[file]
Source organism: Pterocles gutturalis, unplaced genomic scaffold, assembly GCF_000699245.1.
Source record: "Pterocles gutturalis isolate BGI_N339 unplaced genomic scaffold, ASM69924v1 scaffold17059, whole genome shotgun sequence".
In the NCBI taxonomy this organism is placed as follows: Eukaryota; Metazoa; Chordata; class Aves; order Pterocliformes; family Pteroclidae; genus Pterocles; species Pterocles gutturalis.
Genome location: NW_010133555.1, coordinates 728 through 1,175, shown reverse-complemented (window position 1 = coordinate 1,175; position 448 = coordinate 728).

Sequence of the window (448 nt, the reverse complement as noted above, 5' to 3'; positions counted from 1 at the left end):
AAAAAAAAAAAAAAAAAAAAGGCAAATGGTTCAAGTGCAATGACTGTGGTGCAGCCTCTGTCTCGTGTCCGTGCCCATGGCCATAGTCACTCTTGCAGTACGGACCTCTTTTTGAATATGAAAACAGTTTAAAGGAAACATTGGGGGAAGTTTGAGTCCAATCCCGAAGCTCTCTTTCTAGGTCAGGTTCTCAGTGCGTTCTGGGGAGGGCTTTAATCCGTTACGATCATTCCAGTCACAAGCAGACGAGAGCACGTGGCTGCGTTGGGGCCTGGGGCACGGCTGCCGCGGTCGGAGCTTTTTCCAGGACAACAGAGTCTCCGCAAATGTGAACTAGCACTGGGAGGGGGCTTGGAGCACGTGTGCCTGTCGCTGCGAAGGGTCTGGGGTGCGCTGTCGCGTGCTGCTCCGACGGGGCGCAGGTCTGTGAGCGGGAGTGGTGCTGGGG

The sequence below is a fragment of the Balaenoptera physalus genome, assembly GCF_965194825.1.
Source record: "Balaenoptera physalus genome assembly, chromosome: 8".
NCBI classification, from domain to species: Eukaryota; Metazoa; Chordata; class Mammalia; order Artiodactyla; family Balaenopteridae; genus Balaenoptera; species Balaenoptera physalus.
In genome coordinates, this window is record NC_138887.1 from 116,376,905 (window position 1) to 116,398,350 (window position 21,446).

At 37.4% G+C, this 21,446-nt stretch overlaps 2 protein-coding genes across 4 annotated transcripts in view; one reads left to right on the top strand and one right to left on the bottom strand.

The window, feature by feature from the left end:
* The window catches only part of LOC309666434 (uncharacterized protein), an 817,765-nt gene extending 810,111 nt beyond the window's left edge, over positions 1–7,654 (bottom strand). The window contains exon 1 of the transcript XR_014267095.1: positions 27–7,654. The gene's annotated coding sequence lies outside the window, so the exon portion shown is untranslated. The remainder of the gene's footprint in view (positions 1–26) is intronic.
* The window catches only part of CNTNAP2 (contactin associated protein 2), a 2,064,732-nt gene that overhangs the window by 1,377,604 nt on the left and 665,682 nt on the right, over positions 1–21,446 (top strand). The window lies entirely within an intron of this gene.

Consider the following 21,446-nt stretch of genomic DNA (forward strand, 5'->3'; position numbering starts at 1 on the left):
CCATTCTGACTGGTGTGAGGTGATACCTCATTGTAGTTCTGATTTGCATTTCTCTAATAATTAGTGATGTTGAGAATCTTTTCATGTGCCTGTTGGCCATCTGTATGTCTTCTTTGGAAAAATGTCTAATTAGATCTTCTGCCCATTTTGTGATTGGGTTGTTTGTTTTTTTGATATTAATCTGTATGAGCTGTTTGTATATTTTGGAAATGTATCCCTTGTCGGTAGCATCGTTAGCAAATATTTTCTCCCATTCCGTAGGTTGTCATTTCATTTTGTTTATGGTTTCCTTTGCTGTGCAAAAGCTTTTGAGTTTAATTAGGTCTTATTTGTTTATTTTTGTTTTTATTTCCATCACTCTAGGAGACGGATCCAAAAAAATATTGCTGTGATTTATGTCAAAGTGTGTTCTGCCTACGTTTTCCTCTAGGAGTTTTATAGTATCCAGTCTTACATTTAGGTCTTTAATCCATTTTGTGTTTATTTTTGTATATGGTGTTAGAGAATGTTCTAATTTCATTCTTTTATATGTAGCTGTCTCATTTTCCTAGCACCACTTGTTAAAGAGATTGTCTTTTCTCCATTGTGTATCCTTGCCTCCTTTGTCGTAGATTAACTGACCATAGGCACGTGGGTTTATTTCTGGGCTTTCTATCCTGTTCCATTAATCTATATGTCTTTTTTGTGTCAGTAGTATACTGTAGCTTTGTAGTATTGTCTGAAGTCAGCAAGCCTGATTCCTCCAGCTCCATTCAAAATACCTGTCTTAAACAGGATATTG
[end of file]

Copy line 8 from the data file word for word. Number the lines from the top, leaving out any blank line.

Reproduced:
Source record: "Balaenoptera physalus genome assembly, chromosome: 8".